I never came across that brand before. So I went through my stock and found a General Electric tube in the same style. So probably they had only been rebranded or specially selected by that company for the military.




Rebranding was quite common so you can never be sure if the company which has it's name on the glass really made the tube. Philco for example did not make their own tubes but got them manufactured by others.




Raytheon:



Although Raytheon manufactured tubes itself, the plate structure of the one above looks like Sylvania.

The same with this DuMont branded tube:




RCA 7N7:




A close up to the internals of a 7N7:





To get a better view of the internal construction we need to open one. Let's use this Sylvania tube:





The glass removed:





In tis close up the grid wires can be seen:




The heater wires:




A cathode:





The plate:



Grid and cathode:




The internals are the same as those of the 6SN7. They probably came off the same assembly line and just got housed with the different base. Theses quite evident when comparing these two:




Both made by Sylvania, a 6SN7 on the left and 7N7 on the right.




A nice low cost alternative to the increasingly costly 6SN7 if you can work with the different base.




Best regards

Thomas

Friday, February 20, 2015

The Stereo 300B amplifier, Part 1

Hi!

More new stuff in the pipe line! After several sets of 300B mono block amplifiers it is about time to scale down a bit. Coming up is a stereo single ended 300B amp. These are some of the parts of the signal chassis.




The chassis will be in a similar style as the 300B monos. It will also have a separate power supply. Both amplifier channels will share a common chassis and they will get a common supply in a separate chassis. Output transformers are Hashimoto. The reduction from 4 to 2 chassis does not have enough room for a directly heated driver stage. So I am resorting on an indirect heated tube, the 6SN7.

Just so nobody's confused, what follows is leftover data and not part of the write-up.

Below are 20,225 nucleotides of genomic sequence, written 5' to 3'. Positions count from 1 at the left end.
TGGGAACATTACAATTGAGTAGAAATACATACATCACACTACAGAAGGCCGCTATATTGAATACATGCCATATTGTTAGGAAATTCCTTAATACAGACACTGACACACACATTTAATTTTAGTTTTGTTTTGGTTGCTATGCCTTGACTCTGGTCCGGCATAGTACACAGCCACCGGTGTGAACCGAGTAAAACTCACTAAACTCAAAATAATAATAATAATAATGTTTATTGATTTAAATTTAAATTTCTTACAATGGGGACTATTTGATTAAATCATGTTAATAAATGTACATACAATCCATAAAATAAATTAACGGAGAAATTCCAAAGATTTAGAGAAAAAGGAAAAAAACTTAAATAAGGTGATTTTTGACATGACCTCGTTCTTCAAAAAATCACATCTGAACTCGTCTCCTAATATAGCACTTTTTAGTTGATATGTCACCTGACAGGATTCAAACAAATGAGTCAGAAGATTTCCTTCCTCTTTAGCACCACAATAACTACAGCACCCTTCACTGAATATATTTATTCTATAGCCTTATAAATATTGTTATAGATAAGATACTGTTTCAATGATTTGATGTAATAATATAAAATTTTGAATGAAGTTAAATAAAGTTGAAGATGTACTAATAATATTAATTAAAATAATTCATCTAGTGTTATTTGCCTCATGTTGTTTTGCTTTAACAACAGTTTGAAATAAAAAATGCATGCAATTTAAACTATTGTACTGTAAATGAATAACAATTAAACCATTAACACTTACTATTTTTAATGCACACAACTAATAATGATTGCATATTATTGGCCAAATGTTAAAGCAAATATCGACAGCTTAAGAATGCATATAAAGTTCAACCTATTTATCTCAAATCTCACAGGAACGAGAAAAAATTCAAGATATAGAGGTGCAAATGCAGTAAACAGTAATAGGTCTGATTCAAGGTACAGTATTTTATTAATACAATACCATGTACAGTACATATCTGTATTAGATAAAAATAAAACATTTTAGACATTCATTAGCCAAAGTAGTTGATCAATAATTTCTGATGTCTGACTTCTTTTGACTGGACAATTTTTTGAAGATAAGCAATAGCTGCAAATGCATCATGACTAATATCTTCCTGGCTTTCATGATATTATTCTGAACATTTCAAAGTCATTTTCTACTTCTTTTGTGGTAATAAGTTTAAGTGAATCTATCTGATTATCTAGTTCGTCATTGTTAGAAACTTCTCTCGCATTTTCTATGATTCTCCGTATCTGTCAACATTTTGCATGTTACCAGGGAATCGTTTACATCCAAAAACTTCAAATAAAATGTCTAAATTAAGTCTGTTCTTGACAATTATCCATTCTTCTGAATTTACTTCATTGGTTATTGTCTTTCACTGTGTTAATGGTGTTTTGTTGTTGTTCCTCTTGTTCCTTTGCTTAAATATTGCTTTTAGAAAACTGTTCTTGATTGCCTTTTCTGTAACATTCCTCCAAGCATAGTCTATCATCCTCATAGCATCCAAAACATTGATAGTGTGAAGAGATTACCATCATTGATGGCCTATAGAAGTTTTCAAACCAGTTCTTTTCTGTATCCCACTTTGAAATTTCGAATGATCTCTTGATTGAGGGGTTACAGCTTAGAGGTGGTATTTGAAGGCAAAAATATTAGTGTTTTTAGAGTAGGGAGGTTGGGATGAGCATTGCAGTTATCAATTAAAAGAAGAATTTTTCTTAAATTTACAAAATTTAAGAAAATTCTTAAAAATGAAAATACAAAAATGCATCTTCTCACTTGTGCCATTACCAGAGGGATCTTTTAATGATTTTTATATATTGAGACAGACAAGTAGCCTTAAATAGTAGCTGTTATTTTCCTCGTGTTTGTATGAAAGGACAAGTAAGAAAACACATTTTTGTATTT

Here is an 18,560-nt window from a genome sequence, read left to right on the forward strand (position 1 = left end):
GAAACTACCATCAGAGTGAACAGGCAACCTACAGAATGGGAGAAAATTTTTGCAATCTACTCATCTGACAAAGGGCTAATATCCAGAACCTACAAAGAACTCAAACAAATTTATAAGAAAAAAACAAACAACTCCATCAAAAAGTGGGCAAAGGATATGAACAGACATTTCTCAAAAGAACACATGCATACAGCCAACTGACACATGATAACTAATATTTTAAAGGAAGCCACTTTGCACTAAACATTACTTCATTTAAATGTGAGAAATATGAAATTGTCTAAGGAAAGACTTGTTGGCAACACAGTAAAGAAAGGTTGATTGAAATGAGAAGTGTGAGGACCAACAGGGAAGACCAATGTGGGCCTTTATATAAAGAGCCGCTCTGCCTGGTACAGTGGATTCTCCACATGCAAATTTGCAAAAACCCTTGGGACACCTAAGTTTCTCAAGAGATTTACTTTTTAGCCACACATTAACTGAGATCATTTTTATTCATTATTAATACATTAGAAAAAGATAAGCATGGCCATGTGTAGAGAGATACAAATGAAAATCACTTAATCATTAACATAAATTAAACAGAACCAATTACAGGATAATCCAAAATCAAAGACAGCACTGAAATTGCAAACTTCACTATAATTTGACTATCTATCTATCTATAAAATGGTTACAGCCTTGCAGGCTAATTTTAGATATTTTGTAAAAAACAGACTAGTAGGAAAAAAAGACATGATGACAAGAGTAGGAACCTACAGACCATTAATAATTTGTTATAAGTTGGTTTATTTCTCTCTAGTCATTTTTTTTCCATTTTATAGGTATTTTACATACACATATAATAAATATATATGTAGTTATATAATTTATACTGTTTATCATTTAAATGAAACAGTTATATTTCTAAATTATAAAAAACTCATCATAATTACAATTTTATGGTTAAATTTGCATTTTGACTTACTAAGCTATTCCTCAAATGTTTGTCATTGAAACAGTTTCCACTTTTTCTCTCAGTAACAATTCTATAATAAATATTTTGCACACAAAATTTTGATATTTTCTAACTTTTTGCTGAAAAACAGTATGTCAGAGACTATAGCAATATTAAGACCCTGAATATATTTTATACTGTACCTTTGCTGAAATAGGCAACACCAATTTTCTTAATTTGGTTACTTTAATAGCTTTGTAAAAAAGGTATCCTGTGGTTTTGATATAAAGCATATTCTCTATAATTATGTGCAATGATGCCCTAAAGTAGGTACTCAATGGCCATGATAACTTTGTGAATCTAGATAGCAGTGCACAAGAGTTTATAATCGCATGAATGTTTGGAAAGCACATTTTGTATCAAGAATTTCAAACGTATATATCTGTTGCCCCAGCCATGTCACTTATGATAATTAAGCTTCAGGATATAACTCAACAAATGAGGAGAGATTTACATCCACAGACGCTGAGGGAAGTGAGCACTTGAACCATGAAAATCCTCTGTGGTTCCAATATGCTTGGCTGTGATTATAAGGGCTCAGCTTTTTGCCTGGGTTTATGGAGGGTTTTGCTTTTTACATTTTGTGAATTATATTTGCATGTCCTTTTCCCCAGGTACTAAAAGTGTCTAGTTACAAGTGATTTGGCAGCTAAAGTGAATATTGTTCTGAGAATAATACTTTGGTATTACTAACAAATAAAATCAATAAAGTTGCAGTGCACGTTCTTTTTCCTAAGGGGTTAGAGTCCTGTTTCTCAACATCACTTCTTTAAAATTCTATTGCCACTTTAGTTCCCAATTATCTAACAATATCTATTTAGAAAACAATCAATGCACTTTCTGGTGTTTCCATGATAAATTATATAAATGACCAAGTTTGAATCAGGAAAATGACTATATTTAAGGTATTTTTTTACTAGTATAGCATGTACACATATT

Updates will be posted as the assembly progresses. Stay tuned!

Best regards

Thomas

Monday, February 16, 2015

Tube Box Art, Part 18 : Westinghouse

Hi!

One of the major players in vacuum tube manufacturing history is still missing from the Tube Box Art series: Westinghouse.




Let's start with some of their earlier boxes:




These contain type 26 triodes:




A 45 DHT and a 6CB5 beam power tetrode in different style boxes:






A 2A3 and an octal tube in gold/black/white boxes:





A 6BY5 TV damper box:






6AX4 TV damper boxes:





These are rather modern and bland:





And finally some beautiful boxes of 816 mercury vapour rectifiers:





The 816 is the small sister of the impressive 866A.




This tube will be covered in it's own Tube of the Month article soon!



Best regards

Thomas